1. Melody – according to most musical analysts, the melody is one of the important elements of a song. In other regions, the melody is often referred as the tune. The melody of any songs helps to determine the pitches and notes of a song and how they are organized to form a shape or a pattern (Hickey, 2012). Each note in the jazz music is given a duration that depends on the rhythm of the melody.
  2. Harmony – the harmony of any music is often determined by the vertical combination of pitches often in a group of three tones. The common terms of harmony include chord and triad. Chords are often used to harmonize a melody by providing accompanying notes that blend with and support the melody (Hickey, 2012).
  3. Key – musical key focuses on grouping together pitches into families. Each key family is comprised of all the notes with something common among themselves. A good musical key should always have a common scale. A scale is made of a series of notes in which the first and last are usually the same organized to a particular pattern.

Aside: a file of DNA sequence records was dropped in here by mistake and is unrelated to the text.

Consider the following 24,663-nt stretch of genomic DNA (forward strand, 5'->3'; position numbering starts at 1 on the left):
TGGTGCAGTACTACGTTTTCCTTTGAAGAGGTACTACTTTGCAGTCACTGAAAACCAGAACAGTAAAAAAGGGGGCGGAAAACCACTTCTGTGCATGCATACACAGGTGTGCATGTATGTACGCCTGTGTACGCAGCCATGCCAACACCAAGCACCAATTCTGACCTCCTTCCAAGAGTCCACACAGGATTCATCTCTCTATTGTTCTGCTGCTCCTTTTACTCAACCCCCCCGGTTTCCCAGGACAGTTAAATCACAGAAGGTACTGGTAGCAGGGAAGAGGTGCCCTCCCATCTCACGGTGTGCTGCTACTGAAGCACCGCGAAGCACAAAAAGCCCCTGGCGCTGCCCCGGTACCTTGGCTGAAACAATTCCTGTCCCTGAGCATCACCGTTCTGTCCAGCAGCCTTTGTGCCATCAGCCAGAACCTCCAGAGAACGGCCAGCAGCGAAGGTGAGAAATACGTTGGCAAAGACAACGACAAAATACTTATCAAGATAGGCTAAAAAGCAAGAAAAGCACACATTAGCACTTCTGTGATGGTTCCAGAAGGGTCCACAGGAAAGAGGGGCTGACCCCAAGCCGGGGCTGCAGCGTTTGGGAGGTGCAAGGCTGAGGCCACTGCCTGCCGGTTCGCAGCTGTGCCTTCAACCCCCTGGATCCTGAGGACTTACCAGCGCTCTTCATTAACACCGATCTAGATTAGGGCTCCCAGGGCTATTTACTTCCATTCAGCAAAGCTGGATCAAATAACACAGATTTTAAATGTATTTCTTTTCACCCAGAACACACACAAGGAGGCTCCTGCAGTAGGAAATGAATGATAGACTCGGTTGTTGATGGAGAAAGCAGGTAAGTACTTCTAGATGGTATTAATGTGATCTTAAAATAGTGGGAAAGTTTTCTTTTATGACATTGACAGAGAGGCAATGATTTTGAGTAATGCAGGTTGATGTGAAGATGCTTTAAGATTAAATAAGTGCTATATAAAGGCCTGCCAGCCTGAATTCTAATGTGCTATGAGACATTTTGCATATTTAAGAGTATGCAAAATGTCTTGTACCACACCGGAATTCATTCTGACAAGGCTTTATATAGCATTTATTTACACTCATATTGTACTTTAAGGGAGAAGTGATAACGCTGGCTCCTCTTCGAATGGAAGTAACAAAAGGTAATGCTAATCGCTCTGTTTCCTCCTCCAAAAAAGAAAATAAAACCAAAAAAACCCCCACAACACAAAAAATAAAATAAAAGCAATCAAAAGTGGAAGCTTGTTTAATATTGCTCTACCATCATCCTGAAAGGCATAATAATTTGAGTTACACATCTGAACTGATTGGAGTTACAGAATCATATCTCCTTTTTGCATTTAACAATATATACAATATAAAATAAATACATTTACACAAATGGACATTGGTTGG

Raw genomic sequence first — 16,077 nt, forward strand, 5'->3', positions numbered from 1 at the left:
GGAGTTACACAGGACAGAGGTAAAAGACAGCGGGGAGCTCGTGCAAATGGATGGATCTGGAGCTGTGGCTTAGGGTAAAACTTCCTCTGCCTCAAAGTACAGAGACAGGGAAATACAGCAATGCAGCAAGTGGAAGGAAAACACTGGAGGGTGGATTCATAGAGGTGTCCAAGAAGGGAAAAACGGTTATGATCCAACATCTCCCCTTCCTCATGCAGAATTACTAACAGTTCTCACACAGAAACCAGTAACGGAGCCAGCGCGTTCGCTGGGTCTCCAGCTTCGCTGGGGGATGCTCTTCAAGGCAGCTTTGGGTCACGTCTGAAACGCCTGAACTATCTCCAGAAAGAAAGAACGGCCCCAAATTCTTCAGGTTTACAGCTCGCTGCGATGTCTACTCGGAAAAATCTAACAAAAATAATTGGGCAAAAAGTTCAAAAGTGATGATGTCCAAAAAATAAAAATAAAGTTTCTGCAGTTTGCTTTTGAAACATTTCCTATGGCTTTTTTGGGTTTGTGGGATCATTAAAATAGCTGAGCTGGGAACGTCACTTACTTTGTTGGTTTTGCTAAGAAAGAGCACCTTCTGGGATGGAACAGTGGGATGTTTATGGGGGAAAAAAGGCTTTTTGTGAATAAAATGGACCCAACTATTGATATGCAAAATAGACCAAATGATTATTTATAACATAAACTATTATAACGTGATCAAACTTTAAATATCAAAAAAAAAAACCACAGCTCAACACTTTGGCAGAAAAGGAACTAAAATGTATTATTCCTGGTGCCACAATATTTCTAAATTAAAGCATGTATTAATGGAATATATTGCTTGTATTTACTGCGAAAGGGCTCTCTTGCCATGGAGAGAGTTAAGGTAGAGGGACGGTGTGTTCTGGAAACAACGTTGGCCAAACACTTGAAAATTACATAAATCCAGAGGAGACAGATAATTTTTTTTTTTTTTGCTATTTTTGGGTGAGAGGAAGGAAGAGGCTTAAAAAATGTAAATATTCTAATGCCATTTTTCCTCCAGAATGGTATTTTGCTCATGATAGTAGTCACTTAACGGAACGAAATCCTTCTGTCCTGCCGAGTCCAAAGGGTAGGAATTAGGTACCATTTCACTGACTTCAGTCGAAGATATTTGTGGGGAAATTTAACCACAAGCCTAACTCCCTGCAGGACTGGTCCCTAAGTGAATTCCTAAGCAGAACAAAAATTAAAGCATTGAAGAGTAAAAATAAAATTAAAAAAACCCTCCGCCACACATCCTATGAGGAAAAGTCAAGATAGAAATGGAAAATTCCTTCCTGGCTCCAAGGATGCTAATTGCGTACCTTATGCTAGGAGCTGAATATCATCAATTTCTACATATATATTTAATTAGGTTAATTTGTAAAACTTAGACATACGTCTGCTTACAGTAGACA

4. Rhythm – rhythm describes the way time applies to music. The notes of the melody have rhythm since they have different lengths. It is worth noting that different songs have different rhythm depending on the pitches and chords of the music. From the above discussion is it clear elements of music is important in creating best music.

References

Hickey, M. (2012). Musical Elements. Music Outside the Lines, 105-128. doi:10.1093/acprof:osobl/9780199826773.003.0006

Hickey, M. (2012). Big Elements. Music Outside the Lines, 129-146. doi:10.1093/acprof:osobl/9780199826773.003.0007

Related:

To what extent was the Blues genre helpful among the African Americans in fighting for liberation and equality?